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C and Fortran have traditionally been used for High Performance Computing (Stuff to do with Linear Algebra, PDE solvers and the like). I have noticed some projects based in NumPy and SciPy coming up in HPC. Some people suggest that Python (with modifications of course) could be the next HPC language. Obviously, Python may not replace these languages but maybe add a friendly wrapper around them. Are there any resources for proving/disproving this hypothesis? In other words, Should budding HPC researchers add Python to the list of languages they are proficient in? If yes, Why ?

NOTE: This is not a discussion question wherein I am asking you to weigh the pros & cons of languages. Neither am I asking you whether (in your opinion) Python is good for HPC. I am asking for references (in the form of academic papers, workshops or benchmarks) which have investigated such claims.

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closed as not constructive by Toon Krijthe, Niklas B., Book Of Zeus, Diego Mijelshon, casperOne Feb 12 '12 at 20:47

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you can always just write python extensions in c... –  jondavidjohn Feb 9 '12 at 19:15
    
"could be the next HPC language" is hardly a hypothesis that can be proved or disproved... –  Niklas B. Feb 9 '12 at 19:19
    
Oh, you edited. Yes, HPC researches should be apt in as many languages as possible (as any programmer should). OCaml is also nice, Scala is, other languages are. Any more questions? –  Niklas B. Feb 9 '12 at 19:19
    
I don't know. I've seen people using Python scripts where Bash scripts are more than sufficient (In HPC domain but not directly linked to parallel programming). Am I wrong or are they? Portability isn't a concern. –  user1132648 Feb 9 '12 at 19:25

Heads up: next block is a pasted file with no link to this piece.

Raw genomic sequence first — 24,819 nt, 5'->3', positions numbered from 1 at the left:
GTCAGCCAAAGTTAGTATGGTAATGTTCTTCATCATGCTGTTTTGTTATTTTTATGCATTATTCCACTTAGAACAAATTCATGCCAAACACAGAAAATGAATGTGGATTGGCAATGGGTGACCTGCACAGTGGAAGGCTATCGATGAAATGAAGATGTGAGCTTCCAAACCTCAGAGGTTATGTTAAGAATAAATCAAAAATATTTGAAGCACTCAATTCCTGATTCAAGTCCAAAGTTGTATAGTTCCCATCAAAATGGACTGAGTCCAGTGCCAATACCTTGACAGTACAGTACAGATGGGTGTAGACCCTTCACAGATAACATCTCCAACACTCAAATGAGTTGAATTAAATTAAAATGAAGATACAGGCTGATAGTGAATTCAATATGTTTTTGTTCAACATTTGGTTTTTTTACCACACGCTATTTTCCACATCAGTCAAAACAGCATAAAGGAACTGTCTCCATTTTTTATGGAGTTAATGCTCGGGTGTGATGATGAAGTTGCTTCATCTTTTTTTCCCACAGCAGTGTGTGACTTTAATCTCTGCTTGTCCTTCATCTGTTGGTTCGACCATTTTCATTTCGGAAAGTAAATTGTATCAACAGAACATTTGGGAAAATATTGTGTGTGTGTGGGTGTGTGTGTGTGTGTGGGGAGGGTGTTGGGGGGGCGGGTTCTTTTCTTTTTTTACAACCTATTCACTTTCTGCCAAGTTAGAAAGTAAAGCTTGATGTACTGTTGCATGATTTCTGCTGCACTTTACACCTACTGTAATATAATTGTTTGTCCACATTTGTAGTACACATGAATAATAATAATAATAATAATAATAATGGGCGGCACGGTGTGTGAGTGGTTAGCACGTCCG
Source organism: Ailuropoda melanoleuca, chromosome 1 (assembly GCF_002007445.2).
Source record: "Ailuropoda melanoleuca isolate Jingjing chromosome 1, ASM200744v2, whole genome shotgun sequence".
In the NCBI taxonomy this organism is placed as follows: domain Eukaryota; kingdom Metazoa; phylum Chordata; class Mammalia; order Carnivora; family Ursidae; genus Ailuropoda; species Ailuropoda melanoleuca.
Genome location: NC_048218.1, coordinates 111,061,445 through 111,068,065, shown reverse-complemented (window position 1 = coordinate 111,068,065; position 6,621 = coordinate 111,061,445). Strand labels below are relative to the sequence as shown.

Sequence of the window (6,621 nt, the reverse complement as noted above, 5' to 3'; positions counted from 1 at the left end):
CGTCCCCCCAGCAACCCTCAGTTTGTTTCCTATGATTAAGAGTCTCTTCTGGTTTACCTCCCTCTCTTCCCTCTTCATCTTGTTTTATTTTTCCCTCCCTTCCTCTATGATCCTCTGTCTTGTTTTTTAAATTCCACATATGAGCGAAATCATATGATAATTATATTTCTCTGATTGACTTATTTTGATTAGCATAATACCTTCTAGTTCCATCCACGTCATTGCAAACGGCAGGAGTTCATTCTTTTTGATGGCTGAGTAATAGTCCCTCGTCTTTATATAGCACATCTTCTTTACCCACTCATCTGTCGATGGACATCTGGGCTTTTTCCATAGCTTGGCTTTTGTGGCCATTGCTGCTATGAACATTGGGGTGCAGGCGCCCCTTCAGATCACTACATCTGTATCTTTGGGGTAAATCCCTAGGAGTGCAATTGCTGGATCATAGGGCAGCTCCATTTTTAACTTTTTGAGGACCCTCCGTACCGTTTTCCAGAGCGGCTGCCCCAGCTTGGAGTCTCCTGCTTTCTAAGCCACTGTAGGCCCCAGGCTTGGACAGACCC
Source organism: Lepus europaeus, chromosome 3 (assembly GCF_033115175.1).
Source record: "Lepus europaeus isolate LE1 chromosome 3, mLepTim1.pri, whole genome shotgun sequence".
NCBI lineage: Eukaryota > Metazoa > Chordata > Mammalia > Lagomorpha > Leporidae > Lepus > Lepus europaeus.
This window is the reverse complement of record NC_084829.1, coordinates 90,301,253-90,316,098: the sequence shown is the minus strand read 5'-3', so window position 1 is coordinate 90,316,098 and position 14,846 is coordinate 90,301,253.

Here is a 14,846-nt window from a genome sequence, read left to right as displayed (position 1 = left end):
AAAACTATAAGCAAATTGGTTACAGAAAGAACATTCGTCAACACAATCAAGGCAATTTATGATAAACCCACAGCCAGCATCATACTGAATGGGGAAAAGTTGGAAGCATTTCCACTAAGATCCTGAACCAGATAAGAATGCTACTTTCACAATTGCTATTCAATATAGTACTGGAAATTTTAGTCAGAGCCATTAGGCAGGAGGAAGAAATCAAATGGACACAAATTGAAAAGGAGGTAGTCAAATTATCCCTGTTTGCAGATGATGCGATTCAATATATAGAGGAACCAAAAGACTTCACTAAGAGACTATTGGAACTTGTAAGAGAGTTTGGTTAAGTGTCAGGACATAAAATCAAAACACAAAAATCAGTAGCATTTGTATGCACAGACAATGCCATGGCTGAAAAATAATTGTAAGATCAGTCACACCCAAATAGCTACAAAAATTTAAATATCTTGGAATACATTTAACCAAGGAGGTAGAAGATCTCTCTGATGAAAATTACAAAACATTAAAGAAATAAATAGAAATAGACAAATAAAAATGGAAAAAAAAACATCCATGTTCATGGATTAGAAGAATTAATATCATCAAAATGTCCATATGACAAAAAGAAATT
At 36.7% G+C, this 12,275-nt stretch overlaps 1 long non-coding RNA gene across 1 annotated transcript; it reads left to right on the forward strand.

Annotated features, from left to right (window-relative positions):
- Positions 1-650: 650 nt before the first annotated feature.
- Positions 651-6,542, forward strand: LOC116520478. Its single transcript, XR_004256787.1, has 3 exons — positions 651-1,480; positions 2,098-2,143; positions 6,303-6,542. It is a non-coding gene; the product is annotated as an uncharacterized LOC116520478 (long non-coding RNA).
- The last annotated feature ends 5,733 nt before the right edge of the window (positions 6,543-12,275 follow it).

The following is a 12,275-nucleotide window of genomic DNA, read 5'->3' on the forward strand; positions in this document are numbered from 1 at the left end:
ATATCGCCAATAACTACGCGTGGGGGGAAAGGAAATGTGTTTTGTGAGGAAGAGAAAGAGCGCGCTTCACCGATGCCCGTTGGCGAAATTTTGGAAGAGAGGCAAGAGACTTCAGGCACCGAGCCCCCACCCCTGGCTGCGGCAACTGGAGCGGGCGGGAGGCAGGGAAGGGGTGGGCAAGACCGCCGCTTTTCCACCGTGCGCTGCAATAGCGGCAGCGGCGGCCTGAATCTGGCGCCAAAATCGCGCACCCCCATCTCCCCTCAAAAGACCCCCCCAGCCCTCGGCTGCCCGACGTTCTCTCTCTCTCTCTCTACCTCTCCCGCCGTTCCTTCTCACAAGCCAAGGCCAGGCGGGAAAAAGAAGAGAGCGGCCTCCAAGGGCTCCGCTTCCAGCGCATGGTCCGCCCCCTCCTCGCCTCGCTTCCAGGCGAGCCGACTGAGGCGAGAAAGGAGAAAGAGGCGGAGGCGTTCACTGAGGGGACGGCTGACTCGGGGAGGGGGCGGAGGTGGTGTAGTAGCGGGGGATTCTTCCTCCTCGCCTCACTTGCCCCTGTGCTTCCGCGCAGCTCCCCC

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@Nunoxic: I don't know what you are trying to tell me. Using the right language for the job is useful in every domain, not just HPC. Still, this question is overly broad and it's not clear (at least to me) what's actually asked here. Of course it can't hurt to learn Python or any other language you like, it will surely make you a better programmer overall. EDIT: No, it's not a "must-have". Nothing is. –  Niklas B. Feb 9 '12 at 19:29

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up vote 1 down vote accepted

I think that the global interpreter lock is the biggest reason why Python (and other dynamic languages (not all)) won't be used for HPC. It would take considerable work to remove the GIL from Python.

Because the GIL forces developers to use processes for parallel computation (which require IPC or shared memory), Python isn't an ideal language for HPC. This post is an interesting read in regards to GIL, Python, Python alternatives (like Jython and IronPython), and HPC.

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There exist alternative implementations like IronPython which don't have the GIL. Also, there exist a lot of dynamic languages that don't have a GIL as well. –  Niklas B. Feb 9 '12 at 19:22
    
That's true -- IronPython and Jython don't have a GIL, but aren't those really different languages that just "look" like Python? P.S. Which languages (out of curiosity)? –  sholsapp Feb 9 '12 at 19:23
    
IronPython has everything CPython has, so how is it a "really different language"? Examples of languages without GIL are, well, IronPython, IronRuby, Ruby on Rubinius (I think), Scala, OCaml, Haskell, ... –  Niklas B. Feb 9 '12 at 19:27
    
I mispoke. I'm not saying they're "really different languages" -- they're identical! I'm saying that when you boil it down to the interpreter or compiler, they're different. C++ has everything C has. Is it a different language? –  sholsapp Feb 9 '12 at 19:30
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I think usage of MPI for Python would solve problem of GIL. Different processes, different locks. –  scrat Feb 9 '12 at 19:49